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The process of buying a house

Purchasing your perfect property can be a long haul. But for first-time buyers, research is the key to making the right choices. 

By Judith Parsons

For anyone new to the property market, the process of buying a house or flat comes with a steep learning curve. Fortunately, you're not the first person to buy a property, and if you approach it slowly and confidently, it shouldn't be too intimidating.

As a prospective purchaser, you can take comfort in the fact that 370,000 people bought their first property in 2018, according to UK Finance. This was the highest number in 12 years, with competitive deals and government schemes such as Help to Buy continuing to support new homeowners.

But, as potentially the biggest purchase of your life, what do you need to know when buying a home?

“The first thing to consider is that you can always modify a property but not the location," says Michael Lythgoe, Director of Nelsons estate agency in London. "Even if the house is attractive, you will not enjoy living in a bad location.” 

So, as it's all about location, location, location, research where you hope to live, put on your walking shoes and take time to explore. Think long-term – how would you score the shops and amenities, schools, transport links, rush-hour traffic, noise, local environment, crime rate, new developments and neighbours now, and for years to come?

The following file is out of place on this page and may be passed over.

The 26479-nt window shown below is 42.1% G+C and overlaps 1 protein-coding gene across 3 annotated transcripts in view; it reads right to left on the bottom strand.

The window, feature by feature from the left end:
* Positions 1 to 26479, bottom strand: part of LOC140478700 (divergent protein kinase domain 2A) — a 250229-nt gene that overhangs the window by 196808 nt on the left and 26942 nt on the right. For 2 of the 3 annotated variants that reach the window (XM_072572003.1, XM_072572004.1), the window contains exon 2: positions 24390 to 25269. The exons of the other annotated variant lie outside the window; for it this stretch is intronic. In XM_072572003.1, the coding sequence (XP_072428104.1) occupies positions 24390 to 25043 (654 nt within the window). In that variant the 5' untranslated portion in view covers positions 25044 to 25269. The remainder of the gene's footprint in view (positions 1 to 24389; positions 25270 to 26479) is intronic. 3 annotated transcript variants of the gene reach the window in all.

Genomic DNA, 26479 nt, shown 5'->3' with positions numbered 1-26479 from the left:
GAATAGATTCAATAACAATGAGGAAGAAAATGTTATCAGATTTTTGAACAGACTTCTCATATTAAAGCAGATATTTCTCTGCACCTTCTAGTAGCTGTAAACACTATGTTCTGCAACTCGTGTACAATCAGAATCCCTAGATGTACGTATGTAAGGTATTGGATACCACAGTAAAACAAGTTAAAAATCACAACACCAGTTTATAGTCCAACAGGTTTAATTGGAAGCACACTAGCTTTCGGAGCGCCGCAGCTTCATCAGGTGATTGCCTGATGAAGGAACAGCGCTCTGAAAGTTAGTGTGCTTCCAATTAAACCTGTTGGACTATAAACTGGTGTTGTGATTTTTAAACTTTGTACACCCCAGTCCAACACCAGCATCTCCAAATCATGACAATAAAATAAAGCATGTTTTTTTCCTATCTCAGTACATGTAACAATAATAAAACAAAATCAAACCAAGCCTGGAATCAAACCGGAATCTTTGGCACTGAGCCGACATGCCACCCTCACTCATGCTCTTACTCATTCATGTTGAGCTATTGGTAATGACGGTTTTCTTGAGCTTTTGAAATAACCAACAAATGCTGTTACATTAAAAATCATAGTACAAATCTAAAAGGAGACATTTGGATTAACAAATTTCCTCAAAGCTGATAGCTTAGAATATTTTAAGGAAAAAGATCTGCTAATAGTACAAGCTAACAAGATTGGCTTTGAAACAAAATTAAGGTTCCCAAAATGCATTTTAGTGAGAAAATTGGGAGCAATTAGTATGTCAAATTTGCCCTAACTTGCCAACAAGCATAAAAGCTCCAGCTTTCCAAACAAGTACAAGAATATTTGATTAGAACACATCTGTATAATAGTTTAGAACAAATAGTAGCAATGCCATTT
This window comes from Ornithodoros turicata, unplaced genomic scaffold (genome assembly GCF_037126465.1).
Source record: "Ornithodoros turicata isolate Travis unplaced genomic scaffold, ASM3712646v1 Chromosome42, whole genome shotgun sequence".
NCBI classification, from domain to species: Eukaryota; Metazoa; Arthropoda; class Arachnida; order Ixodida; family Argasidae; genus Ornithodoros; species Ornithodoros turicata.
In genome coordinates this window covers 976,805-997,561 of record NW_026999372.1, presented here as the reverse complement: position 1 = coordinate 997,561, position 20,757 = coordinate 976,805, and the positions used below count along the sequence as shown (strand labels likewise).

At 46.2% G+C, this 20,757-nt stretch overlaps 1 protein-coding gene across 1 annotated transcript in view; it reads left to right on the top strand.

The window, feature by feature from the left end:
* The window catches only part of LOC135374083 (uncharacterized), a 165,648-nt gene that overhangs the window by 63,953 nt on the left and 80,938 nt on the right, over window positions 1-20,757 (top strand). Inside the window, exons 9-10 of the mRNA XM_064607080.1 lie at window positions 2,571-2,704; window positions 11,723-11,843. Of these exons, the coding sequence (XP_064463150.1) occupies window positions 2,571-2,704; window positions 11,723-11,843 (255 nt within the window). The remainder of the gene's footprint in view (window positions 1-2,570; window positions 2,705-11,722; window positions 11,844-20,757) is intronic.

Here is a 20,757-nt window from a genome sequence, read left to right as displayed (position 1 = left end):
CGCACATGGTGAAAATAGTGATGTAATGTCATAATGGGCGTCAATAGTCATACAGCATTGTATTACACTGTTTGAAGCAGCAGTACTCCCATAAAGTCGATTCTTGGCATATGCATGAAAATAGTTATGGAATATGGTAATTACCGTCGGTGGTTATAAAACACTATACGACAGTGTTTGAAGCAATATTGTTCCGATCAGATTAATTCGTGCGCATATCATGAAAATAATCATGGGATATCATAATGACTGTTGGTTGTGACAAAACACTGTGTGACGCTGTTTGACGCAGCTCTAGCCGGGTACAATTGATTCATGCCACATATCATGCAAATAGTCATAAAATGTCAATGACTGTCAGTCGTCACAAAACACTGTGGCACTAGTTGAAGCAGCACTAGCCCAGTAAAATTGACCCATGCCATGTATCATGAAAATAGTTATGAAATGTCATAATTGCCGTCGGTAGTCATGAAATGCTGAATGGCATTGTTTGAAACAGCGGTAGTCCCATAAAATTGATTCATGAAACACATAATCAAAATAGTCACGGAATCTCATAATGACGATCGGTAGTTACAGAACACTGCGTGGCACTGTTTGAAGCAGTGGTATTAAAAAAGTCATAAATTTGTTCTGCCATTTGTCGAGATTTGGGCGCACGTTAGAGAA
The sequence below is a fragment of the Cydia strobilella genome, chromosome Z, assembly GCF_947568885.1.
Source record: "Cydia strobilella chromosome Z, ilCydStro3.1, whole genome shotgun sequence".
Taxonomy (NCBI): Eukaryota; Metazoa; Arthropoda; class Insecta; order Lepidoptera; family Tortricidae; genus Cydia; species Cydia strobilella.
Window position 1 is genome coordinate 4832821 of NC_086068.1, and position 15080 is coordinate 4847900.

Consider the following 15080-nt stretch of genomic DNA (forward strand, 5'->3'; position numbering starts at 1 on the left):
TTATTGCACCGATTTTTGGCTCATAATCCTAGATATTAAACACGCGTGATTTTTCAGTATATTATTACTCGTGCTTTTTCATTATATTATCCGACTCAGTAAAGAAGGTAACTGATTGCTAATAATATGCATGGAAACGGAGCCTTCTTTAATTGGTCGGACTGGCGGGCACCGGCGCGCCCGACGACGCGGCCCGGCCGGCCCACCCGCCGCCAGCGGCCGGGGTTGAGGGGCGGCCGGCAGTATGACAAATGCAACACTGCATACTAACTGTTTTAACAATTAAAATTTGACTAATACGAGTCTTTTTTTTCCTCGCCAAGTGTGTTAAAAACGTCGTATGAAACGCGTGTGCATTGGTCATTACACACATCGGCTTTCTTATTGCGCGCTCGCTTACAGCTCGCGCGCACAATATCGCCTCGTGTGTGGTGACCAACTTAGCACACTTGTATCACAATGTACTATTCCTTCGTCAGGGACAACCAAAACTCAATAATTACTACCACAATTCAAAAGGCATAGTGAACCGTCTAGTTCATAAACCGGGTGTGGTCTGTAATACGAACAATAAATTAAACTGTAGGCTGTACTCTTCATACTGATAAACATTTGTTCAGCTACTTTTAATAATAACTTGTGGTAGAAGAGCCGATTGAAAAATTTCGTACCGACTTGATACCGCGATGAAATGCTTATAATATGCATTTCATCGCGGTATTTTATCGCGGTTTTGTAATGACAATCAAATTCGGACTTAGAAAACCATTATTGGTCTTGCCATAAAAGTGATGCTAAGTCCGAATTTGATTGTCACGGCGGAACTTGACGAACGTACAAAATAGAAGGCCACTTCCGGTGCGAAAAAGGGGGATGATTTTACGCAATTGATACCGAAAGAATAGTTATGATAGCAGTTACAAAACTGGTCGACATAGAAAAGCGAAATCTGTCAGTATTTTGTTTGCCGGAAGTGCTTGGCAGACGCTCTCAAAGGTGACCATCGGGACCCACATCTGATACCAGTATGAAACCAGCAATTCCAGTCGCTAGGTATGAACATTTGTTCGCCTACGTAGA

Future-proof your purchase

Mortgage lenders tend to shy away from homes of unusual construction; high-rise blocks; flats over shops, restaurants and offices; short leaseholds (less than 70 to 80 years); and proximity to water. Bear this in mind when you’re searching for your dream home. 

And what about connectivity? House buyers’ priorities are changing. According to 2018 research by Broadband Genie, around 80% of respondents would not move into a property, however well-priced or close to work, if it lacked fast broadband or a mobile phone signal. 

Understanding the different parts of the process

These are points worth mulling over as you start saving for a deposit – the first step in the process of buying a house. A typical deposit is between 5% and 20% of the property price, so this will give you an idea of the sums involved. 

To work out how much you need to save, and how long it will take, the Which? mortgage deposit calculator is helpful. At the same time, check if you need to pay Stamp Duty Land Tax on the property price you have in mind, and if so, factor this into your budget.

Once you have your deposit, rather than set your sights on a house or flat straight away, wait until you know how much you can borrow. To get an idea, the Money Advice Service provides a useful mortgage calculator.

For a more accurate figure and help with your application, you could speak to a whole-of-market (independent) mortgage broker. 

When you’ve worked out your budget, investigate your chosen area and apply for a mortgage agreement in principle (AIP), also known as a decision in principle (DIP).